There were gender differences in the three groups (χ2(2) = 31, p < .001). More women were never-smokers (22.5% men vs. 28.1% women), whereas more men were former-smokers (24.9% men vs. 17.5% women). Gender differences among the current-smokers were small (3.6% men vs. 3.5% women). The groups differed in age (F(2, 1634) = 36.7, p < .001). The former-smokers (M = 64.2, SD = 15.8) were older than the never-smokers (M = 58.3, SD = 19), who were older than the current-smokers (M = 51.5, SD = 17.7). There were also significant differences in years of education (F(2, 1582) = 6.9, p = .001). Current-smokers (M = 15.4, SD = 2.7) were significantly less educated than former-smokers (M = 16.2, SD = 2.7) and never-smokers (M = 16.4, SD = 2.4). The low percentage of current-smokers, the high percentage of former-smokers, and the pattern observed for gender, age, and education are reasonably in line with the United States population of older individuals with high education (Center for Disease Control 2002). According to the National Health Interview Survey, United States, 2000 (Center for Disease Control 2002), the prevalence of smoking was 9.7% among the population older than 65 years. The prevalence was also lower among individuals with high education (13.2% among those with an undergraduate degree and 8.4% among those with a graduate degree) and who are above the poverty level.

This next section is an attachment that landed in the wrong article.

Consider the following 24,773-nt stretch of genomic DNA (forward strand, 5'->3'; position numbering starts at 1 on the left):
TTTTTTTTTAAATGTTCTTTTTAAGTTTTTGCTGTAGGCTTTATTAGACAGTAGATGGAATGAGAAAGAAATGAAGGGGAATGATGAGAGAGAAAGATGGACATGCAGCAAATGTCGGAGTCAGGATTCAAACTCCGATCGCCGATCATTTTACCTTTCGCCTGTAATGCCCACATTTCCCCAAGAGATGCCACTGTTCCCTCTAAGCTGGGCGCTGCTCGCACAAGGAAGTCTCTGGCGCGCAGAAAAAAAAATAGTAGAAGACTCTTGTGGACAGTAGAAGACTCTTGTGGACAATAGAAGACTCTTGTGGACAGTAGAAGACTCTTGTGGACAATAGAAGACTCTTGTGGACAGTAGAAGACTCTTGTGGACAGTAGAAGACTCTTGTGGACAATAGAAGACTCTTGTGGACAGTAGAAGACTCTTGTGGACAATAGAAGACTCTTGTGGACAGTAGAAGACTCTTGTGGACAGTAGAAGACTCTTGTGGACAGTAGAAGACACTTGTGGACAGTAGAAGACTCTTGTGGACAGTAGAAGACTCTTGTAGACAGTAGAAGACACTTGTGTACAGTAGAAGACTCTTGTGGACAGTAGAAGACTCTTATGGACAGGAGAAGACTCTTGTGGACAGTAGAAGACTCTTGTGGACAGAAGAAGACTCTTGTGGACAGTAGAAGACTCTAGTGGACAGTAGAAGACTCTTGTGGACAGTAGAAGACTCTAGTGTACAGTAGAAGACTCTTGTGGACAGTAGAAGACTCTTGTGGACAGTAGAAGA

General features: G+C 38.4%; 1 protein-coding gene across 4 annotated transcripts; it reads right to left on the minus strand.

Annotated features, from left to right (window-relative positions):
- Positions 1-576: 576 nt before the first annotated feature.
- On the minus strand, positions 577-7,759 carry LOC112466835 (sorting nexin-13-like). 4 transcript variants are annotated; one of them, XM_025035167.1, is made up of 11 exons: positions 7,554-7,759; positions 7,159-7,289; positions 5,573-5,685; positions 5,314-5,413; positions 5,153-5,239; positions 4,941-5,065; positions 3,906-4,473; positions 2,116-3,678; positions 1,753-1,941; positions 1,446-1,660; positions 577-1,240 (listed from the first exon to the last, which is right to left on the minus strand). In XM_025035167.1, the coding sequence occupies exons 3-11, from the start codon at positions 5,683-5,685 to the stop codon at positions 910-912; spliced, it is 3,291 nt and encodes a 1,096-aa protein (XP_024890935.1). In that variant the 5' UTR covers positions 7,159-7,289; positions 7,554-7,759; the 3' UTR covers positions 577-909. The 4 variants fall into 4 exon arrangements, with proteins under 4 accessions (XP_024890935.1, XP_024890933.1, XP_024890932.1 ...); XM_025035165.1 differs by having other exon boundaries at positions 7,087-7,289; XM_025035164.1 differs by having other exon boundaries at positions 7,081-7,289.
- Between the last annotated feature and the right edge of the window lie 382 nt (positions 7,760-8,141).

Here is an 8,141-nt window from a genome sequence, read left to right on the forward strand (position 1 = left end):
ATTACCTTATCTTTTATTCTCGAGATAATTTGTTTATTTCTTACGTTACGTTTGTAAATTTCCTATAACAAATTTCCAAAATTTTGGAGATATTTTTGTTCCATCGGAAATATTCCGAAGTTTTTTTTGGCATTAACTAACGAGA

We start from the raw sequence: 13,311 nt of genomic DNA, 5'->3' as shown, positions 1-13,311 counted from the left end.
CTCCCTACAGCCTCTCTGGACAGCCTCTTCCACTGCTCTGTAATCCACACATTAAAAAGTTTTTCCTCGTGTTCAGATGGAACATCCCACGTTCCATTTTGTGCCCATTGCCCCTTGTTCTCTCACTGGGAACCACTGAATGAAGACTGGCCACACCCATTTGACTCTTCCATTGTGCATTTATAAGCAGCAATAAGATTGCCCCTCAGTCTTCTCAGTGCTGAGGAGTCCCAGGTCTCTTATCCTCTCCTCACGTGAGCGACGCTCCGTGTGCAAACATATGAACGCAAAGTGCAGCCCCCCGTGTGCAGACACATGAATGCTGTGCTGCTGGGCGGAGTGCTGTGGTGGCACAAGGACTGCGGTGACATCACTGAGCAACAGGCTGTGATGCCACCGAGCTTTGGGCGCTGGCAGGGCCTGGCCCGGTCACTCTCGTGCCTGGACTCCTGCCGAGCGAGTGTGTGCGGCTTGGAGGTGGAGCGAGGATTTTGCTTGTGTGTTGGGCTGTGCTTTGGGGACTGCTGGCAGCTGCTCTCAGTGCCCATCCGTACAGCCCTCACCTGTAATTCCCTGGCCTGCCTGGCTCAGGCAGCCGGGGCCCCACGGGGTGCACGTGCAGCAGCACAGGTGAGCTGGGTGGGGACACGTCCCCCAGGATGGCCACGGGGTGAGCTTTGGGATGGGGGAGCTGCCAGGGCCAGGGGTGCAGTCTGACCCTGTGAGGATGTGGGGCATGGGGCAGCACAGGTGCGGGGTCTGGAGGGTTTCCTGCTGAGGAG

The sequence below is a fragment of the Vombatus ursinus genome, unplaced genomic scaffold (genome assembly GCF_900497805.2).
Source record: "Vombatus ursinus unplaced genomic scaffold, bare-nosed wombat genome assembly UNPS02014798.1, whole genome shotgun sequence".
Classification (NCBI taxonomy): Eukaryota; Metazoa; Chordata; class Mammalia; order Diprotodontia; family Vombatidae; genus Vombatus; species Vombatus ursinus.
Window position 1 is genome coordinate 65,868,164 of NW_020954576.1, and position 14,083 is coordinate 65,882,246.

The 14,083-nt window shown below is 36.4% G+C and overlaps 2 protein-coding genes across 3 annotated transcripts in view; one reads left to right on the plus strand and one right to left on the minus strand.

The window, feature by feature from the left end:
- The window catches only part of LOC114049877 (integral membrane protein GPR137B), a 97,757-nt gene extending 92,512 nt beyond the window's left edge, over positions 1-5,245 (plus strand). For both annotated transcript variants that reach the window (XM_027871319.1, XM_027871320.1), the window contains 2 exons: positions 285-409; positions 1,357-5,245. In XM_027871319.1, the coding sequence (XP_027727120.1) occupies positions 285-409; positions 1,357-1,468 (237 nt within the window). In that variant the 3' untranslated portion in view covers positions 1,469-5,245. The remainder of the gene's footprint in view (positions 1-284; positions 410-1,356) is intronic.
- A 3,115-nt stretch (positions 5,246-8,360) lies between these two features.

Personality Assessment